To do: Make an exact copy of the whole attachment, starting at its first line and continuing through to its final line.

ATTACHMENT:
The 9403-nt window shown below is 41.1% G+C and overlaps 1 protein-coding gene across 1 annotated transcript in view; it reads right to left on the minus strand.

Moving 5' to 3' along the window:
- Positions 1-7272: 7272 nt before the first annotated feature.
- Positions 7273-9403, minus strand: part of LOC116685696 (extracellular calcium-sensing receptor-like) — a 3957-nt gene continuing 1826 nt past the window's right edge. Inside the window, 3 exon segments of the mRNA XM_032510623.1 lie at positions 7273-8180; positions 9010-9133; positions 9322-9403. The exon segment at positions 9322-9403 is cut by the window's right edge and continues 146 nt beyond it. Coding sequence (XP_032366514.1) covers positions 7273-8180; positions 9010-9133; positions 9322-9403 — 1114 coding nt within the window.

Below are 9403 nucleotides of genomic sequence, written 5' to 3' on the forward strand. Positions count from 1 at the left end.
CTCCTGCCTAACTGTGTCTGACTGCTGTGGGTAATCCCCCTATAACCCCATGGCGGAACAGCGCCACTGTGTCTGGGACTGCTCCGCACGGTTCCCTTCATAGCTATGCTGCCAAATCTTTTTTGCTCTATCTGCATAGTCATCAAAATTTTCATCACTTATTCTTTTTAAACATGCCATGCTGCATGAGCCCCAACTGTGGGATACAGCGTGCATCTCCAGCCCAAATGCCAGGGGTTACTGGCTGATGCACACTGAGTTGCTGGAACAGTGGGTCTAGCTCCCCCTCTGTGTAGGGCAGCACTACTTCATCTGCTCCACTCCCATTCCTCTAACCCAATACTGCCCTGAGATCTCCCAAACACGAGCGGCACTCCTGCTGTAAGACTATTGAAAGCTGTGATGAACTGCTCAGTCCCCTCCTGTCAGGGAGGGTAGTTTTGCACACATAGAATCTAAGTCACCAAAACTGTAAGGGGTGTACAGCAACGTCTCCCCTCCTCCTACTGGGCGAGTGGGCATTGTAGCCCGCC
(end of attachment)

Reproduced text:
The 9403-nt window shown below is 41.1% G+C and overlaps 1 protein-coding gene across 1 annotated transcript in view; it reads right to left on the minus strand.

Moving 5' to 3' along the window:
- Positions 1-7272: 7272 nt before the first annotated feature.
- Positions 7273-9403, minus strand: part of LOC116685696 (extracellular calcium-sensing receptor-like) — a 3957-nt gene continuing 1826 nt past the window's right edge. Inside the window, 3 exon segments of the mRNA XM_032510623.1 lie at positions 7273-8180; positions 9010-9133; positions 9322-9403. The exon segment at positions 9322-9403 is cut by the window's right edge and continues 146 nt beyond it. Coding sequence (XP_032366514.1) covers positions 7273-8180; positions 9010-9133; positions 9322-9403 — 1114 coding nt within the window.

Below are 9403 nucleotides of genomic sequence, written 5' to 3' on the forward strand. Positions count from 1 at the left end.
CTCCTGCCTAACTGTGTCTGACTGCTGTGGGTAATCCCCCTATAACCCCATGGCGGAACAGCGCCACTGTGTCTGGGACTGCTCCGCACGGTTCCCTTCATAGCTATGCTGCCAAATCTTTTTTGCTCTATCTGCATAGTCATCAAAATTTTCATCACTTATTCTTTTTAAACATGCCATGCTGCATGAGCCCCAACTGTGGGATACAGCGTGCATCTCCAGCCCAAATGCCAGGGGTTACTGGCTGATGCACACTGAGTTGCTGGAACAGTGGGTCTAGCTCCCCCTCTGTGTAGGGCAGCACTACTTCATCTGCTCCACTCCCATTCCTCTAACCCAATACTGCCCTGAGATCTCCCAAACACGAGCGGCACTCCTGCTGTAAGACTATTGAAAGCTGTGATGAACTGCTCAGTCCCCTCCTGTCAGGGAGGGTAGTTTTGCACACATAGAATCTAAGTCACCAAAACTGTAAGGGGTGTACAGCAACGTCTCCCCTCCTCCTACTGGGCGAGTGGGCATTGTAGCCCGCC